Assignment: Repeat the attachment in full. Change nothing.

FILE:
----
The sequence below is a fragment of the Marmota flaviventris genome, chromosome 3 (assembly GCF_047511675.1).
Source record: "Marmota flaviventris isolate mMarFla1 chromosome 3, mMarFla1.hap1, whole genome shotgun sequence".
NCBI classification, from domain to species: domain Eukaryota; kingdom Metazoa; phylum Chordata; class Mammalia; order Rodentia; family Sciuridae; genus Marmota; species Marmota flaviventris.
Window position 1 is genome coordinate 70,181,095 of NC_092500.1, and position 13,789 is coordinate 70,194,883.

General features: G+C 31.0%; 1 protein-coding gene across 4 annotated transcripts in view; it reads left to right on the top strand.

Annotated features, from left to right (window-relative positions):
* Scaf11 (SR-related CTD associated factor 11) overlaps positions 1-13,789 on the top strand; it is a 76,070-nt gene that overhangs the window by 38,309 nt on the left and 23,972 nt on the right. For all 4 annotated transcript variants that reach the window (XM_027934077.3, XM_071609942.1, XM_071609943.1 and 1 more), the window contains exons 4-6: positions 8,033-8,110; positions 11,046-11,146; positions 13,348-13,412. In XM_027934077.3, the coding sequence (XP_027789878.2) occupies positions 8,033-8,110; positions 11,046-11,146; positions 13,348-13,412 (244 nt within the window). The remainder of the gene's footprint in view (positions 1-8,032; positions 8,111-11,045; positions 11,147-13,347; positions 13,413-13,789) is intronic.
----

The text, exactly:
The sequence below is a fragment of the Marmota flaviventris genome, chromosome 3 (assembly GCF_047511675.1).
Source record: "Marmota flaviventris isolate mMarFla1 chromosome 3, mMarFla1.hap1, whole genome shotgun sequence".
NCBI classification, from domain to species: domain Eukaryota; kingdom Metazoa; phylum Chordata; class Mammalia; order Rodentia; family Sciuridae; genus Marmota; species Marmota flaviventris.
Window position 1 is genome coordinate 70,181,095 of NC_092500.1, and position 13,789 is coordinate 70,194,883.

General features: G+C 31.0%; 1 protein-coding gene across 4 annotated transcripts in view; it reads left to right on the top strand.

Annotated features, from left to right (window-relative positions):
* Scaf11 (SR-related CTD associated factor 11) overlaps positions 1-13,789 on the top strand; it is a 76,070-nt gene that overhangs the window by 38,309 nt on the left and 23,972 nt on the right. For all 4 annotated transcript variants that reach the window (XM_027934077.3, XM_071609942.1, XM_071609943.1 and 1 more), the window contains exons 4-6: positions 8,033-8,110; positions 11,046-11,146; positions 13,348-13,412. In XM_027934077.3, the coding sequence (XP_027789878.2) occupies positions 8,033-8,110; positions 11,046-11,146; positions 13,348-13,412 (244 nt within the window). The remainder of the gene's footprint in view (positions 1-8,032; positions 8,111-11,045; positions 11,147-13,347; positions 13,413-13,789) is intronic.